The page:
New helmets hope to fix concussion problem

Anna MacDonald

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Constant dizziness, headaches and nausea — getting a concussion is a terrible feeling, one that not many people understand unless they have experienced the ordeal themselves.

Recovering involves resting the brain in order to let it heal. This could include staying away from anything like TV, phones, computer screens, loud and active environments, or even reading books. Students suffering from a concussion often have to stop going to class and may end up missing school entirely.

Five concussions have affected the men’s lacrosse team this season. While concussions are a fairly typical sports injury, they are increasingly more common in lacrosse. Too many concussions over a lifetime may also cause permanent damage to the brain. Even worse, getting a second concussion while still healing from a first concussion can be fatal. Lacrosse is known to be a violent contact sport, and many of the players here at the University of Dallas are aware of that risk.

“Lacrosse is just a tough, physical game in which the risk of concussions is assumed,” senior Alex Ziolkowski said.

While most players on the team have suffered a concussion, these concussions only prevent players from participating after several serious injuries. But if an athlete experiences one concussion, he is  more susceptible to another.

Junior PJ Hasson, who has documented a shocking six concussions, described the experience.

“Getting a concussion is a weird feeling — and not in a good way,” Hasson said. “Imagine feeling drunk, but without the fun parts. And with an awful headache.”

After his last concussion, Hasson was forbidden by doctors to return to the sport.

“I actually haven’t been able to play since my concussion last spring,” Hasson said. “The doctors say I’m done playing lax; I prefer to say I’m retired.”

Concussions have hit the team hard this season. While men’s lacrosse is a sport that assumes the risk of a concussion, some players mentioned that the helmets may have had something to do with the injuries.

“The helmets we used had something to do with [the concussions] because they were hard to see out of, compared to other brand helmets,” junior Nick Baeza, who has documented five concussions, said.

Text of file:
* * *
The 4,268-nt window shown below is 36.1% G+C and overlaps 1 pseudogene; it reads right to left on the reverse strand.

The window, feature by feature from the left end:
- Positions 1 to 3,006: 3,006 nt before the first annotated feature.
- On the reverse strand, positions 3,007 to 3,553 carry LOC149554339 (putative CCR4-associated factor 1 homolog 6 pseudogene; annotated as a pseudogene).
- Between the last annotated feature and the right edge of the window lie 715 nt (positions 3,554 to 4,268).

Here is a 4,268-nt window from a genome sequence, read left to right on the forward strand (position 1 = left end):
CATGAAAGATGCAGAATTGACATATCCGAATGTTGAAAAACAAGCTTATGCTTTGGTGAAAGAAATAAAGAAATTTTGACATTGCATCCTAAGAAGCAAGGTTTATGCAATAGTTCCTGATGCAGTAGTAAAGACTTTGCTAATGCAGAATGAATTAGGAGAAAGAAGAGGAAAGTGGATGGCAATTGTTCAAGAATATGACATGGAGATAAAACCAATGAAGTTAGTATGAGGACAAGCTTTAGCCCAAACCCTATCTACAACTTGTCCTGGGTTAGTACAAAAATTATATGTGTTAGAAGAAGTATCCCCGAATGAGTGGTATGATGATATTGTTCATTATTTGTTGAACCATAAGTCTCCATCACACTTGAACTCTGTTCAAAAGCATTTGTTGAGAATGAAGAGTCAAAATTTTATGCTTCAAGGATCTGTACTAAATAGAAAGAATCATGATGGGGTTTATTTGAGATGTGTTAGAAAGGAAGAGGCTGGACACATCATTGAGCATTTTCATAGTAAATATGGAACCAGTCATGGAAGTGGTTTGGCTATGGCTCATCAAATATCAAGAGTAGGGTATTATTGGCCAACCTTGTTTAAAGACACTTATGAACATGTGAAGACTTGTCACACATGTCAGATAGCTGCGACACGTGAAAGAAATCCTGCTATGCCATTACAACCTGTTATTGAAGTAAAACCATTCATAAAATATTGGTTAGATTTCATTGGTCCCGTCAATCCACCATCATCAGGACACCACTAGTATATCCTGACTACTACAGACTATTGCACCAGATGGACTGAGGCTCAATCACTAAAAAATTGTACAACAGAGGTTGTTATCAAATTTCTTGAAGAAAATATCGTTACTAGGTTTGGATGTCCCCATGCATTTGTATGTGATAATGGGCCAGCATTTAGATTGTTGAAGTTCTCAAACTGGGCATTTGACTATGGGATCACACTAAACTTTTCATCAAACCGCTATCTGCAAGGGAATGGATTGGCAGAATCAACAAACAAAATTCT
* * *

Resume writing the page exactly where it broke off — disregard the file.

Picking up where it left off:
“Before we got our new helmets, someone would get a concussion almost every single game,” senior KC Pierce added. “But now with the new ones, we have yet to receive a single head-related injury, despite some heavy hits that could have been much more dangerous with the old helmets.”

After concerns about the helmets were brought up, coach Keith Lindgren arranged for the team to get new helmets out of concern for the athletes’ mental health. Since the team started using the new helmets they have not received a single concussion.

Despite the dramatic decrease in concussions for the lacrosse team, the medical staff remains prepared in the case of concussions in any sport. If it is suspected that a player is concussed, they are immediately sent to the school’s athletic trainers. They test the student by comparing his mental faculties to a baseline test, which is administered to each student individually at the beginning of each season.

When asked about concussion treatment, Lindgren confirmed the protocol.

“I have nothing but complete faith in our medical staff and their ability to treat and rehab all of our student athletes regardless of the injury,” Lindgren said.

Lead athletic trainer Robb Leibold explained the depth of the UD concussion protocol.

“We have two qualified athletic trainers on staff and a team physician,” Leibold said. “In addition, we work with a concussion specialist doctor and have a neuropsychologist that we use for any case that needs extended attention. Not many Division III schools have a neuropsych on call when they need him.”

The athletes confirmed that the care they received after their concussions was exceptional.

Brain damage among athletes is an increasingly serious issue in the modern sports world. The serious protocol of the athletic department allows many coaches, parents and administrators to rest easy, but it can also draw attention to a part of our school that may not be so well regulated.

Athletic clubs, including ultimate frisbee and the rugby team, are quite popular at UD and present just as many opportunities to receive concussions as the NCAA sanctioned sports. Both clubs know that concussions have been a serious issue in the past, but no clear measures are established to handle concussion trauma, serious or otherwise.

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